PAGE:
# FAR 4

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1. what are pensions and what types of pensions are there?
pensions are benefits offered to employees. Employers plans on paying employees a certain amount of money once they retire(usually in payments). There are 2 types of pensions:

1. Defined Contribution Plan- employer sets aside money in specific amounts at specific times and at employee retirement they get the funds put aside while they worked.  journal entry

• PENSION EXP X
•     CASH X

• 2. Defined benefit plan- employer guarantees certain benefits to the employee and this causes problems complex problems. 2 big problems exist.
• A)Matching- benefits/pension exp must be recognized while employee works, not at end.
• B)Estimation- hard to estimate costs, because unknowns(lifespan,etc). accountants use actuaries to make these estimates.
2. how do you calculate the pension expense for the defined benefit plan?
to calculate pension expense under the defined benefit plan we use the A-SPIDER mnemonic. lets look at all parts.

1. + SERVICE COST- amount told to set aside to meet the needs by actuary. Increase in PBO for 1yr.

2. + INTEREST COST- this is the interest earnings the PBO would earn for 1yr calculation. (beg pbo x discount rate/settlement rate)

3. +/- PRIOR SERVICE COSTS- Costs associated with years before plan was implemented. calculation is (beg psc/avg service life or expected future yrs of service)

• 4. - ACTUAL RETURN ON THE PLAN ASSETS- earnings on plan during the period. Money earned so don't have to put in as much. Calculation in 2 methods:
• 1. end pa-beg pa-contributions made+benefits paid or
• 2. beg fv pa x actual return

5. +/- DEFERRED GAIN(LOSS)- Actual vs expected return and a gain/loss can occur needs to be deferred. calculation is (return on pa - <beg pa x expected rate of return>)

• 6. -/+ EXCESS AMORTIZATION OF DEFERRED GAIN/LOSS- you amortize over years and deferred gain continuously increases,etc. to benchmark whether the deferred gain/loss is too much is the 10% of larger of
• A) Beg pbo = 500
• B) Beg fv of pa = 600
• so larger is 600 x 10% = 60k deferred allowed.. any extra gets amortized out in the pension expense. The Amortization expense = excess/avg service life

7. + AMORTIZATION OF AN EXISTING NET OBLIGATION- due to FASB 87 transition adjustment for diff between PBO & FV of PA. amortize amount of difference between the two.

*ALL THESE CALCULATE PENSION EXP HERE IS ENTRY

• PENSION EXP X
•     CASH X
3. what happens if the pensions are overpaid or underpaid?
like anything pension expense can be overpaid or underpaid and this is what journal entries look like:

• PENSION EXP 50
•     CASH 40
•     ACCRUED EXP 10

• PENSION EXP 50
• PREPAID COST 10
•     CASH 60
4. SFAS 158 requires funding information to be reported regarding its status; what info needs to be reported and how do you calculate overfund/underfund?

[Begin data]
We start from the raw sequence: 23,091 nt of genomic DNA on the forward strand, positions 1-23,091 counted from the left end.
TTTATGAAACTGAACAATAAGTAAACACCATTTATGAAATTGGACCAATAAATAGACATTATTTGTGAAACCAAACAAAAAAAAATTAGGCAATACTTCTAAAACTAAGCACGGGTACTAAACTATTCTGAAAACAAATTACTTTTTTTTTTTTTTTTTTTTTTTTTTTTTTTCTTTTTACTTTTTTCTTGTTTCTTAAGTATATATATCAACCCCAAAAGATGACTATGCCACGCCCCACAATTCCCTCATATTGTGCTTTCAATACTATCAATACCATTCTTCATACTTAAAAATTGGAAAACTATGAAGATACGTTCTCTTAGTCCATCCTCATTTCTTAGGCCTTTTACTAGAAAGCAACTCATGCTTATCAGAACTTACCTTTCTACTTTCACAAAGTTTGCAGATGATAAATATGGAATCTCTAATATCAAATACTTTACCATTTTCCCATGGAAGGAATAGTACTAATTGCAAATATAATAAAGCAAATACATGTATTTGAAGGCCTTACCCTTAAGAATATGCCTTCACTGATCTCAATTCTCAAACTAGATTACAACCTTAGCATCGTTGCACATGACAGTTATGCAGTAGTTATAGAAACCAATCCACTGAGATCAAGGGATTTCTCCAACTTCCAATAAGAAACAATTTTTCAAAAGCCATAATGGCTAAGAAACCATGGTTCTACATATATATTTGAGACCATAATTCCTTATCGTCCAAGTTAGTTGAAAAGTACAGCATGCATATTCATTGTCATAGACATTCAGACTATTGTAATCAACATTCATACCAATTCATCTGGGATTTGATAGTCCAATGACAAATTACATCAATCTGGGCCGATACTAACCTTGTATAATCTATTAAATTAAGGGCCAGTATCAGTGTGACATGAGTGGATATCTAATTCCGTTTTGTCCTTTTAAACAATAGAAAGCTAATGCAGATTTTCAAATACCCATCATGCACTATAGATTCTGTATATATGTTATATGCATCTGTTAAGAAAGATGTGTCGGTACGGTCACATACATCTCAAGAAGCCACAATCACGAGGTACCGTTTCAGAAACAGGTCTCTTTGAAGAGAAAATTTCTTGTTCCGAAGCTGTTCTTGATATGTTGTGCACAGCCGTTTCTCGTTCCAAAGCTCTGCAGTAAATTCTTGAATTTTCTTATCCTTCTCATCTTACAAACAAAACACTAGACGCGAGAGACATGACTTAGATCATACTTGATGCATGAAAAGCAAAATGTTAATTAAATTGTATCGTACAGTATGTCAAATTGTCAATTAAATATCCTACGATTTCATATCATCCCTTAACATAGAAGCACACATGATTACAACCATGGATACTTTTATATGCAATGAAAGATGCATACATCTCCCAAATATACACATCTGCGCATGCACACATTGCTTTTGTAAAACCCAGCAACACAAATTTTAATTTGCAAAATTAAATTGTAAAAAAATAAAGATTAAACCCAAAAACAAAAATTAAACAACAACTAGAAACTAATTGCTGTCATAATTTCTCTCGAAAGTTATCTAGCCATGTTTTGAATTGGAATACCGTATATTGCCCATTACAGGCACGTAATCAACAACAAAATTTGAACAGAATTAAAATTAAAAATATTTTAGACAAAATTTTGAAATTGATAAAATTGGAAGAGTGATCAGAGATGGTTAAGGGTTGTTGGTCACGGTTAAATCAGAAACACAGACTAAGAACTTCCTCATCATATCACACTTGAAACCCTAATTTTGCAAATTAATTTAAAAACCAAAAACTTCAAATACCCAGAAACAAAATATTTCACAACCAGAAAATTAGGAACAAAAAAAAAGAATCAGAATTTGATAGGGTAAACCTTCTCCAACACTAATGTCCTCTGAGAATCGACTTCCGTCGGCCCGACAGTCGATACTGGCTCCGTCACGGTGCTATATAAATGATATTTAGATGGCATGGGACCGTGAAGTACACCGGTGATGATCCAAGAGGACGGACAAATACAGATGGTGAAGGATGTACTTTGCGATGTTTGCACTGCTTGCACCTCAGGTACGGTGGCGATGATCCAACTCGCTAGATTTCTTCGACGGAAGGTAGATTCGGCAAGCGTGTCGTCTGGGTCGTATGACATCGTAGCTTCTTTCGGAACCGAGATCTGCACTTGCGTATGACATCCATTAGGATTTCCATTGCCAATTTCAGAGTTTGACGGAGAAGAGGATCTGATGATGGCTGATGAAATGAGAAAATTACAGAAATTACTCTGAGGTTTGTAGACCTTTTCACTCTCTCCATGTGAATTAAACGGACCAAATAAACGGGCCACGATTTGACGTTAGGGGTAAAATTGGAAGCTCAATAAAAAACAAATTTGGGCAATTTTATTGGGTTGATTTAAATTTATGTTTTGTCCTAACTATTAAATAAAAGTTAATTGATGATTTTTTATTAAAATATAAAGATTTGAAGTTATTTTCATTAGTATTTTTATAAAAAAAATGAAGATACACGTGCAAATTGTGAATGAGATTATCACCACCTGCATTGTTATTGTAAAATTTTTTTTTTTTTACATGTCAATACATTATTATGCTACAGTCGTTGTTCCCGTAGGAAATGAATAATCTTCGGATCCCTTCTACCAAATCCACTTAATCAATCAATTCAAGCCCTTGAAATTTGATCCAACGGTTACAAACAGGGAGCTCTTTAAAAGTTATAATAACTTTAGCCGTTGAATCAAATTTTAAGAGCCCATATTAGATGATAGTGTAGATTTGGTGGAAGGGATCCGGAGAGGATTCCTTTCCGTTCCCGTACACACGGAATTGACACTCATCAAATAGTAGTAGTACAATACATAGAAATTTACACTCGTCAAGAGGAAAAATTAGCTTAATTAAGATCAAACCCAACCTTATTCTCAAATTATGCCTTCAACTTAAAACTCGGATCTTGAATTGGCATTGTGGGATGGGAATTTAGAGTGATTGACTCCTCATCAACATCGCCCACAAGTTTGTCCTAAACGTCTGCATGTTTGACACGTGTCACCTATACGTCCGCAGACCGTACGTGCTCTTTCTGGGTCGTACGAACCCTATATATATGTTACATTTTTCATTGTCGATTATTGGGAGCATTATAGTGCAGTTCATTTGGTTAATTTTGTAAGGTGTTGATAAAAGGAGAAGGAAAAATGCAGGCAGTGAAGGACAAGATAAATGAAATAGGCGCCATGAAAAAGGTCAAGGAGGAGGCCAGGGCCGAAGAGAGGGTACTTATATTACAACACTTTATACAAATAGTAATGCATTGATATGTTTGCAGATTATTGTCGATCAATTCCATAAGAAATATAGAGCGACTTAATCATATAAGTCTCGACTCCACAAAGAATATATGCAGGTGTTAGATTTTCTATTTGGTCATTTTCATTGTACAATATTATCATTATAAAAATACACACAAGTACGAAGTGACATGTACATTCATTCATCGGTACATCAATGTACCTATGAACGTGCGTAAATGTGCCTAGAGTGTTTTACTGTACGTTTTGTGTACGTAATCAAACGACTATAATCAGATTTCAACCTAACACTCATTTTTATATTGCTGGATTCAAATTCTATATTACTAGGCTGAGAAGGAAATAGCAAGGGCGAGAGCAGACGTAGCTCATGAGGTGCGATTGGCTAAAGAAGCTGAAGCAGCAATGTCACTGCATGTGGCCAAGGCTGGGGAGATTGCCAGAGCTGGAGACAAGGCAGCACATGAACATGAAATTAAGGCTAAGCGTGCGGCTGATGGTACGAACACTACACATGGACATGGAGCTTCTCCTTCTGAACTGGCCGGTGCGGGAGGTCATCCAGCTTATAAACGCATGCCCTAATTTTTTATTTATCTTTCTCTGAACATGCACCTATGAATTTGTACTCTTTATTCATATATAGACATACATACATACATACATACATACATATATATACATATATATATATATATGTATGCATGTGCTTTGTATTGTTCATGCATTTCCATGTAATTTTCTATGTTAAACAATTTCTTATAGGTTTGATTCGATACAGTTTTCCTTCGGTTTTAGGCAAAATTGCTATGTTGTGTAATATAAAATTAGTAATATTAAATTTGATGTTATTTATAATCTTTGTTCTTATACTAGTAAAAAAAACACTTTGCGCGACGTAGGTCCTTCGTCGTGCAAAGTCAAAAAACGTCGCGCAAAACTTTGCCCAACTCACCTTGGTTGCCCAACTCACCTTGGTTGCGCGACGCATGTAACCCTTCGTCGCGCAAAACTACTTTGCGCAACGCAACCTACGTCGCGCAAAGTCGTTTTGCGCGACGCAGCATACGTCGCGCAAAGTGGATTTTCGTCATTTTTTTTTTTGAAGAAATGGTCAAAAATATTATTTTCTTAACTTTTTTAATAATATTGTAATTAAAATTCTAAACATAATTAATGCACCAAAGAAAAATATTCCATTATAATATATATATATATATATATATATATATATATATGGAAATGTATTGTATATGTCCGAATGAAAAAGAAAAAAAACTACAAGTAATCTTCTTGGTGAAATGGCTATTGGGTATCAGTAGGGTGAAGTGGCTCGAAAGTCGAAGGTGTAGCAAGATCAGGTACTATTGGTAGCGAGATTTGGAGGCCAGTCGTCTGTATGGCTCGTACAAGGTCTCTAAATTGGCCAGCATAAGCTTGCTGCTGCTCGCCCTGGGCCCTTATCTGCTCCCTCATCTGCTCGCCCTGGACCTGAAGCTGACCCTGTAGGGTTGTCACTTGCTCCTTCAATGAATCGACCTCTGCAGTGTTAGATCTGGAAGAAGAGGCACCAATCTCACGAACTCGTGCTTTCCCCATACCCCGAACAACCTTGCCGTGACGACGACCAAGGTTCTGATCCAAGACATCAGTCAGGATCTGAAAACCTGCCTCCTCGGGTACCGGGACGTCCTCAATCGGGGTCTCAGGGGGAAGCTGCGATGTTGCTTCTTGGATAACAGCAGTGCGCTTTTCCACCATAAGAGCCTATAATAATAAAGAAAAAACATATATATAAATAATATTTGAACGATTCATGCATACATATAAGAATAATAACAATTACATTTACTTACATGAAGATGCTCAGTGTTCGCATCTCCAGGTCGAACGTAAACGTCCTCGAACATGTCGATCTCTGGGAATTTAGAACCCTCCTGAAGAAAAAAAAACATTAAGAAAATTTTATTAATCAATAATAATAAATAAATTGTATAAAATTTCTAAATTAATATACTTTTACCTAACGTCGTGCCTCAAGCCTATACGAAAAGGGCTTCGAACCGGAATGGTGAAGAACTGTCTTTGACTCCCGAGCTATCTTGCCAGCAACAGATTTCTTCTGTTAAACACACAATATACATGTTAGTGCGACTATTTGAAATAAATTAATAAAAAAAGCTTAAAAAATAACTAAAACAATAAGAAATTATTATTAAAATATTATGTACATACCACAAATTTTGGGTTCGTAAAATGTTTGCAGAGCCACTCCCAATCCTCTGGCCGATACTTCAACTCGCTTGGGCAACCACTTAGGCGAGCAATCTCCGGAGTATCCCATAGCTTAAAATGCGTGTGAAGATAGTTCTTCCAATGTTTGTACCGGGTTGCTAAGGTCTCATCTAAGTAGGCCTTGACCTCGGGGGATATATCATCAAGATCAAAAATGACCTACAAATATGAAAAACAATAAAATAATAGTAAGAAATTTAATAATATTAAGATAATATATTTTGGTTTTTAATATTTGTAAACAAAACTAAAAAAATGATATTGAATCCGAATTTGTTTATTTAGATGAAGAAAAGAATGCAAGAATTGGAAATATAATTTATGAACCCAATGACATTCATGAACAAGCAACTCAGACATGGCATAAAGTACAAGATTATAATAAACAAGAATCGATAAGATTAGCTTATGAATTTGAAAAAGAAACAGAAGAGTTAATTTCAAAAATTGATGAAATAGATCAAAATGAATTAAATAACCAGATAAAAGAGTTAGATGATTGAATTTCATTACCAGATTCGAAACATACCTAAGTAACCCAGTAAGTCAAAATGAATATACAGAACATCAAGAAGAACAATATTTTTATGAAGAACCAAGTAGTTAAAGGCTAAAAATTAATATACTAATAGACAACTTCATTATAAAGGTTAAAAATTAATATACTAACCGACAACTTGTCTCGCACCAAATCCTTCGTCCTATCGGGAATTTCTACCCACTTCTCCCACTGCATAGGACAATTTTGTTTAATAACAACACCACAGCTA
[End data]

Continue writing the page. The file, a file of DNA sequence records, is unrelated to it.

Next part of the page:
SFAS 158 requires funding information to be reported regarding its status meaning if overfunded or underfunded. to calculate whether overfunded or underfunded:

The Diff between PBO vs End FV of PA @ measurement date. If overfunded a non current asset is reported. If underfunded a non current liability is reported.

EX: PBO(200) vs PA @FV(120)=80 liability

• *THIS IS E IN DENT
• E=EXCESS ADJ OF PBO VS FV OF PA

So at year end we look at what we have accrued pension cost of 80, but if we already have 30 then only accrue 50.

• AOCI 50
•     ACCRUED PENSION COST 50

Remember that pension costs are reported net of tax so actually it would look like this:

• AOCI 105
• DTA 45
•     ACCRUED PENSION COST 150
5. how do we account for the changes in PBO regarding pensions?
Calculation of PBO is rather simple

• Beg PBO
• +SERVICE COST
• +INTEREST COST
• +/-PRIOR SERVICE COSTS
• +/-ACTUAL GAINS/LOSSES
• -BENEFITS PAID OUT
• =END PBO
6. What disclosures are required for pensions?
Everything involved in A-SPIDER.

• A-AMORTIZATION ON EXISTING OBLIGATION
• S-SERVICE COST
• P-PRIOR SERVICE COSTS
• I-INTEREST COST
• D-DEFERRED G/L
• E-EXCESS AMORTIZATION OF DEFERRED G/L
• R-RETURN ON PLAN ASSETS
7. how do we calculate other post-retirement benefits other than pensions, such as life-insurance, heath car, day car, legal fees, etc.
all of the above follow the post-retirement benefit expense chart below.

• POST RETIREMENT BENEFIT EXPENSE
• +CURRENT SERVICE COSTS
• +INTEREST COSTS ON ACCUMULATED POSTRETIREMENT
• -ACTUAL RETURN ON PLAN ASSETS
• +AMORTIZATION OF PSC
• -GAIN AMORTIZATION FOR CHANGES IN APBO
• =NET POST RETIREMENT EXPENSE

*SAME AS PENSIONS IF OVERFUNDED OR UNDERFUNDED AS TO BE REPORTED.
8. pensions under IFRS?
entities can still use the defined contribution plan and the defined benefit plan. The defined contribution plan is the same as before, while the defined benefit plan is a little different.

The pension expense is calculated as such

• +CURRENT SERVICE COSTS
• +INTEREST COSTS
• +POST SERVICE COST AMORTIZATION
• -EXPECTED RETURN ON PA
• +/-ACTUARY G/L
• +/-EFFECTS OF CURTAILMENTS & SETTLEMENTS
• =PENSION EXPENSE.

*UNDER IFRS DISCOUNT RATE = MARKET RATE, WHILE GAAP DISCOUNT RATE = SETTLEMENT RATE.
9. what is common stocks and how can they be bought or acquired?
common stock are shares issued by a company on the open market to be bought and they give ownership to a company, and they are always kept @ par value.

• IF ACQUIRED WITH CASH
• CASH 50
•     CS 30(PAR)
•     APIC 20(PLUG)

• IF ACQUIRED WITH ASSET
• BUILDING 200(FV)
•     CS 30(PAR)
•     APIC 170(PLUG)

• IF ACQUIRED SEVERAL SECURITIES. WE USE THE RELATIVE FMV APPROACH AMONG THE SECURITIES.
• BUILDING 200
•     CS 40
•     B/P 160
 Author: dan1braden ID: 198616 Card Set: FAR 4 Updated: 2013-02-07 22:40:55 Tags: Accounting Folders: Description: pensions/post employment benefits, stockholders equity in general, and financial reporting regarding partnerships Show Answers: